+ Heard Hawks will drop in the polls, but haven't read anything on that yet. What should really happen is that USC should drop a good bit and Oregon should not leap us. We'll still be fine with the computers, but who far will the voters drop us for losing to IU for three quarters?

+ Ricky is obviously a gunslinger. He can keep throwing with no remorse.

+ I found Bob Davies very annoying, but it's probably because of my own partiality. And I applied my famous 'if he knew so much about [insert sport] he'd still be coaching'. But here are some things Bob Davies said that I agreed with:
  1. Hidden yardage. This is the way the Hawks win with such a modest (though clutch) offense (86th in the nation). Scoring Defense: 14th, Turnover Margin: 6th, Net Punting: 12th, Kickoff Coverage: 18th, Penalty Yards: 3rd. So the knock on the Hawks is that they don't have enough offense to beat a really good team (like those ranked above them in the AP. But look at all of these other ways they add up to beat you. Of course, it didn't apply yesterday...
  2. The Iowa way: base defense and the next man in line steps up and plays. That's what you get with a good, strong basic system, offense and defense.
  3. Iowa has reaped the success of sticking with Ferentz through some sub-par years (especially given the size of his contract!). Patience has paid off.
  4. The Iowa strength and conditioning coach gets props for Iowa's total and complete 4th quarter dominance.
  5. The wind really did make a big difference to the QBs. What was it, six picks against the wind?
  6. Where should Iowa be in the polls?
+ Commentary on the Iowa RB injury succession. Maybe it's kind of like the Denver Broncos have been: the O-line is so good, you can plug in any reasonably decent RB.

+ Great job just riding Wegher at the end of the game. Wish the Vikes would have ridden Peterson last week against Pittsburgh :-(

+ Really didn't like seeing Ricky run and dive head-first a couple times at the end of the game.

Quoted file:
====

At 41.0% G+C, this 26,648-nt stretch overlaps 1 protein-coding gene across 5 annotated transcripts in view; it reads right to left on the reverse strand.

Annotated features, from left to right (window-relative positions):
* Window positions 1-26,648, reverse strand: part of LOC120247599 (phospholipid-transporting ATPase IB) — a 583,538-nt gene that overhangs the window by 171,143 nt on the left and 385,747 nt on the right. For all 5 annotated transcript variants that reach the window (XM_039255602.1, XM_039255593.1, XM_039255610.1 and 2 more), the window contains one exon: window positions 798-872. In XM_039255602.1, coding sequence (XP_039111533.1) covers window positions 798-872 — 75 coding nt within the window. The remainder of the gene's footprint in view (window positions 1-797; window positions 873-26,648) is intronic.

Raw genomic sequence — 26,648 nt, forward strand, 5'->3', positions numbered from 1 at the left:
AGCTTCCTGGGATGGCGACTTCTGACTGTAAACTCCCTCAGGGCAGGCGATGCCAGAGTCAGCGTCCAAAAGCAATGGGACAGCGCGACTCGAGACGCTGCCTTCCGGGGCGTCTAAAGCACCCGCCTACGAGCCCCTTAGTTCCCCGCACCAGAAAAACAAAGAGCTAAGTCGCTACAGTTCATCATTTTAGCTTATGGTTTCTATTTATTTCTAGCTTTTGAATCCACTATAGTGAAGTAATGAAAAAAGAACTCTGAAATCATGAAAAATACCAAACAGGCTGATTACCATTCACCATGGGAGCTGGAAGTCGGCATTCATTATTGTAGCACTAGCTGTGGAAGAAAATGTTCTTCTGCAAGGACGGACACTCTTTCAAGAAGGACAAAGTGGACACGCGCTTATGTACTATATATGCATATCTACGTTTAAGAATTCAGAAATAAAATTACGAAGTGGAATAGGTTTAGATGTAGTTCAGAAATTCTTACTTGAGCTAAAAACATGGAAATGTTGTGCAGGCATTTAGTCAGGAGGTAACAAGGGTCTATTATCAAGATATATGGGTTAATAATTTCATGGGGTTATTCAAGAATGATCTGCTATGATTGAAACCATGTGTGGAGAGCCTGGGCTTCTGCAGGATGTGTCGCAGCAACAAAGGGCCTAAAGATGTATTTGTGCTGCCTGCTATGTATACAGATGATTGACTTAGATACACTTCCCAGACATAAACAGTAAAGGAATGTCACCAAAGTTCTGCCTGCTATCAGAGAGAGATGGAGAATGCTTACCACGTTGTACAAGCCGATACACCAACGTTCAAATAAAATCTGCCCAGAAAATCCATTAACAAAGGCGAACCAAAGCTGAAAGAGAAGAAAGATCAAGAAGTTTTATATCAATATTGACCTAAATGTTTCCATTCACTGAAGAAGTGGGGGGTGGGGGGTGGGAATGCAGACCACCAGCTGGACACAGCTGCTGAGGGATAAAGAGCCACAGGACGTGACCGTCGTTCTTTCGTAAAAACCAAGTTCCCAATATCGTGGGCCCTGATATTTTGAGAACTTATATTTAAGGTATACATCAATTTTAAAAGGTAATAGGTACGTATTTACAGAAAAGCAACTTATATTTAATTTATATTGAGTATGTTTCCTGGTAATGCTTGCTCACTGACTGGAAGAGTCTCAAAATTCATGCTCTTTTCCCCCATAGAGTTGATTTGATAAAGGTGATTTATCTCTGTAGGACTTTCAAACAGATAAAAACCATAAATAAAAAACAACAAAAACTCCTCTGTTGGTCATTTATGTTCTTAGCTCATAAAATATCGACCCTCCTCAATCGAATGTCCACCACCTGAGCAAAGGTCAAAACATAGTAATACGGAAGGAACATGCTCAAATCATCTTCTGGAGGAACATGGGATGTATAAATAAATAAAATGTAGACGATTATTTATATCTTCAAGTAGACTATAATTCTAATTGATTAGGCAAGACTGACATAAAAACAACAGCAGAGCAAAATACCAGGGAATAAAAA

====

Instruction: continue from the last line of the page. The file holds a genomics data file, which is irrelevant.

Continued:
+ At the end of the game, Davies says 'We've seen the worst Iowa football can be.' Not true. Ricki Stanzi was horrible in the third quarter. The rest of the team was pretty good the whole game, especially the defense. If the defense hadn't shut them down so many times, Iowa would have lost.

Ok, obviously the AP and USA Today rankings are out by now and the AP is a total rip off. You rank a one-loss Oregon team above an undefeated Iowa team with a stronger strength of schedule? Asinine.

A little more commentary for you: It's more than chemistry in Iowa's and Oregon's winning formula (furthermore, he's picking them to play each other in the Rose Bowl).

At least at this point, I'm not feeling greedy. I don't need Iowa to be in the national championship game or to win it. Like Kirk Ferentz said, our team doesn't look like world-beaters right now, but they keep winning games. Heck, I don't even need them to go undefeated. I'd like Iowa to win the Big Ten outright and the Rose Bowl. That's all I ask. Pretty modest, aye? ;-)

People I want to read this post and add to it (tagging in Facebook): Tyler Luebke, Phil Luebke, David Rodnitzky, Jason Streed, Andy Knox, Suzy Swenka and anyone else who loves to follow and analyze the Hawks.